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BREAKING NEWS: Cabaret World Mourns As Singing Legend JULIE WILSON Dies at 90

Singer and actress Julie Wilson, arguably one of the greatest cabaret chanteuses to grace a stage, died early this morning at the age of 90, according to her long time accompanist and friend Christopher Denny, who posted the news on his Facebook page. As of 8:45 this morning, the news of Wilson's death had not yet broken through major news outlets. Denny reported that Wilson "died peacefully, surrounded by people who loved her, after having sustained two strokes over the last several days." Up until the past couple of months of her life, the energetic Wilson was still being seen at various cabaret shows around town and supporting the new breed of stars, recently having the time of her life at a Mark Nadler show at the York Theatre.

On his Facebook post this morning, Denny wrote: "An extraordinary light has gone out--the irreplaceable, one and only Julie Wilson--as great an artist, friend and human being as I could ever hope, in my wildest dreams, to be privileged to know. Julie was a friend for more than 30 years and a joy to work with steadily for some 15 years, but more than that she was my second mother, one of my life's greatest teachers and an example of humility, compassion, kindness and generosity which I never expect to see equaled."

Cabaret star Ann Hampton Callaway, a singer and performer in the Wilson mold and who dedicated a song to the legend at last October's Cabaret Convention (where Callaway received the Mabel Mercer Award for "Lifetime Achievement"), was profoundly saddened by the news. "When I came to NY to pursue my dreams, Julie was one of the first people who welcomed, encouraged and inspired me," Callaway wrote this morning on her Facebook page. "I loved her contrasts--she was pure glamour when she stepped on a stage and sang great songs with wry wisdom and humor and when she was done, she'd put on her Reboks and fold her gown in a shopping bag and call it a night. She may have left Omaha but Omaha never left her. Always down to earth, she balanced to perfect proportion, lady and broad, and a conversation with her always involved much laughter. I know of almost no other singer who was as generous to other singers as Julie, attending shows of so many of us starting out through the years and always with such love and enthusiasm. Singer, actress, mother and shining light, you will be dearly missed by all of us lucky enough to know you, Julie. They don't make them like you anymore."

Julie May Wilson was born on October 21, 1924 in Omaha, Nebraska, the daughter of Emily (Bennett), a hairdresser, and Russell Wilson, a coal salesman. According to Wikipedia, Julie first found a musical outlet with local musical group Hank's Hepcats, then headed to New York City during World War II and found work in two of Manhattan's leading nightclubs, the Latin Quarter (nightclub) and the Copacabana. Accoring to Wilson's official website, Miami and Hollywood clubs dates followed, including the famous Mocambo. But New York lured her back. There she fine-tuned her stagecraft in musical comedies like Kiss Me Kate, replacing Lisa Kirk as Bianca. When the play moved to London in 1951, Julie went along. She remained in London for four years, appearing in shows such as South Pacific and Bells Are Ringing, and enrolling in the Royal Academy of Dramatic Arts. To study there, she had to give up the chance to open on Broadway as Babe in what would become a long-running hit, The Pajama Game. (Ironically, several years later, she replaced Janis Paige's replacement in the very role she had rejected.) Julie returned to Broadway in 1955, appearing in Kismet, and then touring in shows such as Show Boat, Panama Hattie, Silk Stockings, and Hi Fidelity.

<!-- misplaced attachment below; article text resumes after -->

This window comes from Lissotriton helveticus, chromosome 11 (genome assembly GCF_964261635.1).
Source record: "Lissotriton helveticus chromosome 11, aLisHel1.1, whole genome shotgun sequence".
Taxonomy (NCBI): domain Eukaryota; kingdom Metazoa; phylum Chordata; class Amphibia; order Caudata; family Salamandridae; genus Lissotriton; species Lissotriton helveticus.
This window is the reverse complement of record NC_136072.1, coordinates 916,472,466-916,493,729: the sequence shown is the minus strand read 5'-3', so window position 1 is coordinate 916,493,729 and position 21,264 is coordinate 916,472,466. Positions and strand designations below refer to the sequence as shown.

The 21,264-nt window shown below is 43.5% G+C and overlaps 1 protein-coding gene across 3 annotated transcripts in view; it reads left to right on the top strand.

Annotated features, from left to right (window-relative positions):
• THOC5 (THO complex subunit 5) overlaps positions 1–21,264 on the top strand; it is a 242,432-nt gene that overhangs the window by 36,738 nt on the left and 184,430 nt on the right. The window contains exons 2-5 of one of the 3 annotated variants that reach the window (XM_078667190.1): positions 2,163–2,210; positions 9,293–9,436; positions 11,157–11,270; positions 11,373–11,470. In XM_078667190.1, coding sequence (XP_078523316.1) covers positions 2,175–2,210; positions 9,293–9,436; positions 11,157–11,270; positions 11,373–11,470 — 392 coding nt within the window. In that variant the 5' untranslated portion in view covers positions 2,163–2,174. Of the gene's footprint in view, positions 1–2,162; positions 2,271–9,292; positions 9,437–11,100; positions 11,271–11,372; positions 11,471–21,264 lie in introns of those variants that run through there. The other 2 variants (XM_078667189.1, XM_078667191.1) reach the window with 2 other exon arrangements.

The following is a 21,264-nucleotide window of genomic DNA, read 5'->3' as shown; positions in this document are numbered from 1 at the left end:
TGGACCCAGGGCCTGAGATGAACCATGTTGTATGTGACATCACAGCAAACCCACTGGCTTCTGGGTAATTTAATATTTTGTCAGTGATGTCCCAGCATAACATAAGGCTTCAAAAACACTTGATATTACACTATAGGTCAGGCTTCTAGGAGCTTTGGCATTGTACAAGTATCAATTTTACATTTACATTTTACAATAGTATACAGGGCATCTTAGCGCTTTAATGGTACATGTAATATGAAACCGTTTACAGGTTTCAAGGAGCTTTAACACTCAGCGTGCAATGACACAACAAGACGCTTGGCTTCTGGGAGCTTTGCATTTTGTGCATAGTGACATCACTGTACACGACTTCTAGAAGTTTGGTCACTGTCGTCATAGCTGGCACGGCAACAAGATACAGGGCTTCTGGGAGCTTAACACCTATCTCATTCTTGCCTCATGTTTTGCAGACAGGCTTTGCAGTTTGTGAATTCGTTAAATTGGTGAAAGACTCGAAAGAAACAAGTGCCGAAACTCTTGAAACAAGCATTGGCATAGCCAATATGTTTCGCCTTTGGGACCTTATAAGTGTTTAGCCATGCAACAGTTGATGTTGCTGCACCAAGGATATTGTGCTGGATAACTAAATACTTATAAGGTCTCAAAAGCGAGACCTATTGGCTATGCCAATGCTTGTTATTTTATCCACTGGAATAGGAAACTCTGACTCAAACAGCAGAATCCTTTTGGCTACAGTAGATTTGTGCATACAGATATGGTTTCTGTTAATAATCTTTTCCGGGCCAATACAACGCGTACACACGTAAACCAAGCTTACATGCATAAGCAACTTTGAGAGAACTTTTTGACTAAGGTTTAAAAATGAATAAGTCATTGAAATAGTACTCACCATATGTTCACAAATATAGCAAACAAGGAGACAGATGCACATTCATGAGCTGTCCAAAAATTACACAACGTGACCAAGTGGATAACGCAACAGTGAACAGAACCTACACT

During the 1950's, Julie made several recordings, and she also made some of those wonderful black-and-white movies, like, The Strange One, and This Could be The Night, where she played "Rosebud", a blonde nightclub chanteuse. But her niche, and her reputation, was in the clubs--the glamorous, romantic rooms of the 'Fifties. There she reigned in places such as The Russian Tea Room, The Algonquin Hotel's Oak Room, and Rainbow and Stars, as well as nightspots in California and Chicago, singing the naughty, torchy, gutsy songs she loved.

Among her later career highlights was a Tony Award nomination for "Best Featured Actress in a Musical" in the 1988 Peter Allen show Legs Diamond. In 1992, PBS ran a special of her cabaret show. And in 1999, the Mabel Mercer Foundation spotlighted Julie's 75th birthday with a special evening in her name. The Foundation now each year gives a "Julie Wilson Award" to a rising star cabaret performer. Among recent recipients have been Julie Reyburn, Nicolas King, T. Oliver Reid, Jennifer Sheehan, Marissa Mulder, Liam Forde, and Shana Farr.

With her second husband, actor/producer Michael McAloney, Wilson had two sons, Holt and Michael, Jr., Holt McAloney is an actor who performes under the name Holt McCallany. Michael McAloney Jr. died in 2000.

On Wilson's website, the cabaret reviewer Elizabeth Ahlfors wrote: "In a world where privacy is grasped and where so many are alone, she weaves an aura of intimacy with those who have come to see her. She is the hostess of a party and embodies a sense of being right where she belongs. It's contagious. The audience leaves with the realization--unfortunately all too unfamiliar--that everyone's actually been together for an evening, embracing real emotions, having fun. And the hostess of it all--Julie Wilson. She brings it all together, everything Julie needs, everything her audience wants."

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